I’m not going to lie.  Out of all of the tips in this series on saving money on food, to me, this one is the most difficult.  It is the most time consuming and detailed.  It is the one that I do not do perfectly in the least.  It’s an exercise though, that you don’t have to keep up forever, once you see patterns and get familiar with your local stores.  What I’m talking about is the act of creating a price book.

It’s actually more of a binder if you will.  You could also make a spreadsheet on your computer, use a cheap spiral notebook, or even store the info on your smart phone.  I’m not so high tech, so paper and pencil works for me.  With prices increasing all the time, a digital option may be better for you though.

price book cover

How to create a price book

1. Write down a list of all of the common items you buy.

I recommend starting small with around 10-15 items.  Any more may overwhelm you at first.  Your list will be unique to you depending on your typical purchases and what your family likes.  This is another good reason to save your receipts so you can identify your common purchases. My list looks like this (Yes I know I have more than 10-15):

  • various fruits and veggies (a lot comes from my garden though)
  • bacon (when I run out of my share from my half hog)
  • flour
  • organic sugar
  • maple syrup
  • butter
  • rice
  • quinoa
  • beans
  • pasta
  • salsa
  • canned tuna
  • canned salmon
  • cheese
  • tomato products
  • olive oil
  • vinegars
  • dried herbs and spices
  • oats
  • cornmeal
  • eggs
  • chicken (beef and pork I buy in bulk once a year from a farm)
  • frozen fish
  • frozen peas and corn
  • mustard
  • organic ketchup
  • pickles
  • peanut butter
  • jelly

2.  Make a price page for every item.

This is where it can get a bit tedious, but stick with me. It may seem like overkill, but each one of your items will have a separate page for you to collect data.  You can make your own on Excel or Word, but also don’t be afraid to just grab a $.10 spiral notebook and start writing by hand.

You will need to track item, store, brand, total price and size, unit price.  Find the unit price.  To calculate the unit price, divide the total price ($1.50), by the number of ounces (16 oz).  In this example the unit price would be $.09/ounce.

If you are still doing the first step of saving your receipts, you can get a head start on your data entry by looking at your receipts and adding the prices on your pages.  You may want to track a couple of stores also to see where the best prices are.  I only pick a couple of stores, just for time’s sake.  I don’t have time to drive around to five stores, but if you do, go for it!  For example, I go to Aldi to get a lot of my produce, and then I head to my local grocery store around the corner from my house to get the rest.  While you are at the different stores, take note of how much the prices are.  With almost everyone having a camera in their pocket or purse now with the invention of smart phones, you don’t even necessarily have to write them down.  Just take a quick picture and fill in your data when you get home.  You can also get your children to help you.  I find it easier to do it by myself, but if they have to be there, involve them.  It’s a great way to keep them busy and also teach them about basic math and money saving skills.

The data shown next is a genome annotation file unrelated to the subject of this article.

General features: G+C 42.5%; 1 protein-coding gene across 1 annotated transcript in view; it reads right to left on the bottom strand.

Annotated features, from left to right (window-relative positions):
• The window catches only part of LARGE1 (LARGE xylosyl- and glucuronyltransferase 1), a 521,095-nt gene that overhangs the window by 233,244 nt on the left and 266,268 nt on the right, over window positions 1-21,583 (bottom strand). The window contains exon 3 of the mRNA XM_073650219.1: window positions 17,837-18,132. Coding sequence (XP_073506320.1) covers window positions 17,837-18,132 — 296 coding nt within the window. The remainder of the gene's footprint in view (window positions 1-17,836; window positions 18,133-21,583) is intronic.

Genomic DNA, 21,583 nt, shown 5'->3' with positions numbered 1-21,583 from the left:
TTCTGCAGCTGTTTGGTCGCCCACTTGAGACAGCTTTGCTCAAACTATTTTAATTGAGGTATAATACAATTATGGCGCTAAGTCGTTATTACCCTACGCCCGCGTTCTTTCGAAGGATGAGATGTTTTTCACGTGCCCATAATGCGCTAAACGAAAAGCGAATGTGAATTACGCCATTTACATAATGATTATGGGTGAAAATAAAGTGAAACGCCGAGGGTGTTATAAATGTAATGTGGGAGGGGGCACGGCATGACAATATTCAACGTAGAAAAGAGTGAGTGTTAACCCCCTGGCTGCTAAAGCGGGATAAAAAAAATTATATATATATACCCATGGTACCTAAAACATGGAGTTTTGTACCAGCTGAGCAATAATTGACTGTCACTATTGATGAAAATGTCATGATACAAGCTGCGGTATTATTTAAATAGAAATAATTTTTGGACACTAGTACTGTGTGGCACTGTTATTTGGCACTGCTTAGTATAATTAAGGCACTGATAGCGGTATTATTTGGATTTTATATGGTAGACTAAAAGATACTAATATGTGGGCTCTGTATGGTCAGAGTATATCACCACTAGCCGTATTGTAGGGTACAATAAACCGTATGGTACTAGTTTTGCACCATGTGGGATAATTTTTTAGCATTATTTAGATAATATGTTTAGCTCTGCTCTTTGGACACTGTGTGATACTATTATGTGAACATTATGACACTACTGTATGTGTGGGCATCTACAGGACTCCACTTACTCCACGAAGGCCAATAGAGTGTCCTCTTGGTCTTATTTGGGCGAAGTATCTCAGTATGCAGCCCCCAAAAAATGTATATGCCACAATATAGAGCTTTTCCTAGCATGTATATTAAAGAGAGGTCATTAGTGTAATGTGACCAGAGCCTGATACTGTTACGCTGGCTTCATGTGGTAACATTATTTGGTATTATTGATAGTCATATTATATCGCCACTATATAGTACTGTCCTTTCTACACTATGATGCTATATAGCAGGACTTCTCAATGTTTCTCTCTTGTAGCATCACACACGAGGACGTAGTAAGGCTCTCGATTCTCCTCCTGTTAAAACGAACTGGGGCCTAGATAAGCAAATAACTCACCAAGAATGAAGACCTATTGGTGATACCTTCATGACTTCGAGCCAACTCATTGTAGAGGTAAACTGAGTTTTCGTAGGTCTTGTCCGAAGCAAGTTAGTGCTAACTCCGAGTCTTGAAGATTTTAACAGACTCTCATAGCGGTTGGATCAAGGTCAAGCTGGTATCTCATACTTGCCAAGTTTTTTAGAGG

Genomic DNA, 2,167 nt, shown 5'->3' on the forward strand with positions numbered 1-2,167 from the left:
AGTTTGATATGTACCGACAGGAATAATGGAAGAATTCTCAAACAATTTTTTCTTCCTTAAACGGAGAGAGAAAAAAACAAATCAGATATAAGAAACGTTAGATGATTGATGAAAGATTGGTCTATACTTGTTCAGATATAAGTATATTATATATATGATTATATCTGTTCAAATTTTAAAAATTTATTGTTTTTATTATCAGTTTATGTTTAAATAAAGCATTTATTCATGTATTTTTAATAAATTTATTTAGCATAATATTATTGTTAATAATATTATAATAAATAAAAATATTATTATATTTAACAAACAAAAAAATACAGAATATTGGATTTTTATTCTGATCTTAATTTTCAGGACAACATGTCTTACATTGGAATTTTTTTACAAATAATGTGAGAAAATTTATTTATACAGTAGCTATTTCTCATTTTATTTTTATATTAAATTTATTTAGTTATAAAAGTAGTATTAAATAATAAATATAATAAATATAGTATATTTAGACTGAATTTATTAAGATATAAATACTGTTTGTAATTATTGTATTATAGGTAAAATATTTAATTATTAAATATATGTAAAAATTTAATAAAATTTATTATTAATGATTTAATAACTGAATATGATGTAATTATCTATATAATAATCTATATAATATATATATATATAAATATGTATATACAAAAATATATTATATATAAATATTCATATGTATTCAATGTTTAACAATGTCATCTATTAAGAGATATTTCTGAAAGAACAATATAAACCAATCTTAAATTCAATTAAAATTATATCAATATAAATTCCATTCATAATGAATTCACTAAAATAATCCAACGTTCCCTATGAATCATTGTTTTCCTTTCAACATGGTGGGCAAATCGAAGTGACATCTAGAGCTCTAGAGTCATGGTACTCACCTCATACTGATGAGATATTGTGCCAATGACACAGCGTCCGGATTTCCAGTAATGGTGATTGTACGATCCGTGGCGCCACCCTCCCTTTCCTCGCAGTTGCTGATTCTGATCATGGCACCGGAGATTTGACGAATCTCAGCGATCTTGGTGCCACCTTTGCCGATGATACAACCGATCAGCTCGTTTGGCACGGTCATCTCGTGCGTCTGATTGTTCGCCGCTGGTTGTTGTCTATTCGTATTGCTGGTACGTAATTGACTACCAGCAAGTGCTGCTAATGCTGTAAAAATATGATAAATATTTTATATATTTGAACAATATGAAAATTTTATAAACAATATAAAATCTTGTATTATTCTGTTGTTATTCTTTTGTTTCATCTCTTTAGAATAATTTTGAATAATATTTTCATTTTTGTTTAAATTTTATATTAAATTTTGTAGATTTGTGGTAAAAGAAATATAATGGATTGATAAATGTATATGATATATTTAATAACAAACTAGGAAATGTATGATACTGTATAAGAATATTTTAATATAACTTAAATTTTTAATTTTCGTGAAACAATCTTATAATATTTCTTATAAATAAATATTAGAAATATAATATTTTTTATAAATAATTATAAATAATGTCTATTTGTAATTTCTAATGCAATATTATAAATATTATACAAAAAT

It is not necessary to do this every time you go to the store, but once a week is helpful to be able to see patterns.  Do not get overwhelmed with this step and think you have to be perfect with it to make it worthwhile.  Start small by tracking a small list.  If you miss a week, don’t stress.  Just enter the price at that same week, next month.
price book in action

4.  Begin looking for patterns and shop accordingly.

Take note of which stores have better prices.  Take note of sales cycles.  Take note and identify the lowest price that you find and circle it.  That is your rock bottom price.  When you shop , you can now know if something is a good deal or not.  Something I like to do is to buy extra when an item reaches a rock bottom price.  If pasta is on sale for $.50/box, I might buy four boxes for the month, which would save me several dollars. If you don’t have the money to stockpile, at least be aware of when certain items go on sale and buy those items at those times.  For example, at Aldi, when avocados are $.29-.39, I am going to buy them then and I know I will be making Mexican that week.

Have you ever created a price book?  Were you able to notice patterns or where the best prices are?